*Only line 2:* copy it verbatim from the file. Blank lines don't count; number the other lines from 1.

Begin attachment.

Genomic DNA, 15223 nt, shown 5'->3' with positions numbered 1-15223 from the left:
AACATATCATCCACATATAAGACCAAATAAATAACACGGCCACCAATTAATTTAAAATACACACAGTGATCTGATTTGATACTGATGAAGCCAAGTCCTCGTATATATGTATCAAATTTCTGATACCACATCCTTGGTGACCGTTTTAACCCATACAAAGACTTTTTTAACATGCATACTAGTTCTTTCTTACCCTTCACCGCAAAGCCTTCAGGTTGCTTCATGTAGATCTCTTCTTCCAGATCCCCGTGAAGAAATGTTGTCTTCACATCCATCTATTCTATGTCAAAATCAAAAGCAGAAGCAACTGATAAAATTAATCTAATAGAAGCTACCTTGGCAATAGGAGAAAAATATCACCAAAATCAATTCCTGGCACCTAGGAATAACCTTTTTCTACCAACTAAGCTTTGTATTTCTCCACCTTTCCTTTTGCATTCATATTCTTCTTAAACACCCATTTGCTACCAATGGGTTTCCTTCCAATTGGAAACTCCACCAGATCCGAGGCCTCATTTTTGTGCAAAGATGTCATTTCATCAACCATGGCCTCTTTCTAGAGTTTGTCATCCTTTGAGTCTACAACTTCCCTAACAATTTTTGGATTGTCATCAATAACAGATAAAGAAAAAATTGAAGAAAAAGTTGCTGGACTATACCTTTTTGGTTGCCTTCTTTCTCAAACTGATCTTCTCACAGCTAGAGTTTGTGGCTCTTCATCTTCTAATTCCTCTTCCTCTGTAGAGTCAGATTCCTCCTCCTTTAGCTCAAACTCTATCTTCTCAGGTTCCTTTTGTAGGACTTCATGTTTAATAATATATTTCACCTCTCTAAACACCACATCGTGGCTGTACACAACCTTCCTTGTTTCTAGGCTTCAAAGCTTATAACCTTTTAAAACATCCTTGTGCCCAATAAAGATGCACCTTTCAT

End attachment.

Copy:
AACATATCATCCACATATAAGACCAAATAAATAACACGGCCACCAATTAATTTAAAATACACACAGTGATCTGATTTGATACTGATGAAGCCAAGTCCTCGTATATATGTATCAAATTTCTGATACCACATCCTTGGTGACCGTTTTAACCCATACAAAGACTTTTTTAACATGCATACTAGTTCTTTCTTACCCTTCACCGCAAAGCCTTCAGGTTGCTTCATGTAGATCTCTTCTTCCAGATCCCCGTGAAGAAATGTTGTCTTCACATCCATCTATTCTATGTCAAAATCAAAAGCAGAAGCAACTGATAAAATTAATCTAATAGAAGCTACCTTGGCAATAGGAGAAAAATATCACCAAAATCAATTCCTGGCACCTAGGAATAACCTTTTTCTACCAACTAAGCTTTGTATTTCTCCACCTTTCCTTTTGCATTCATATTCTTCTTAAACACCCATTTGCTACCAATGGGTTTCCTTCCAATTGGAAACTCCACCAGATCCGAGGCCTCATTTTTGTGCAAAGATGTCATTTCATCAACCATGGCCTCTTTCTAGAGTTTGTCATCCTTTGAGTCTACAACTTCCCTAACAATTTTTGGATTGTCATCAATAACAGATAAAGAAAAAATTGAAGAAAAAGTTGCTGGACTATACCTTTTTGGTTGCCTTCTTTCTCAAACTGATCTTCTCACAGCTAGAGTTTGTGGCTCTTCATCTTCTAATTCCTCTTCCTCTGTAGAGTCAGATTCCTCCTCCTTTAGCTCAAACTCTATCTTCTCAGGTTCCTTTTGTAGGACTTCATGTTTAATAATATATTTCACCTCTCTAAACACCACATCGTGGCTGTACACAACCTTCCTTGTTTCTAGGCTTCAAAGCTTATAACCTTTTAAAACATCCTTGTGCCCAATAAAGATGCACCTTTCAT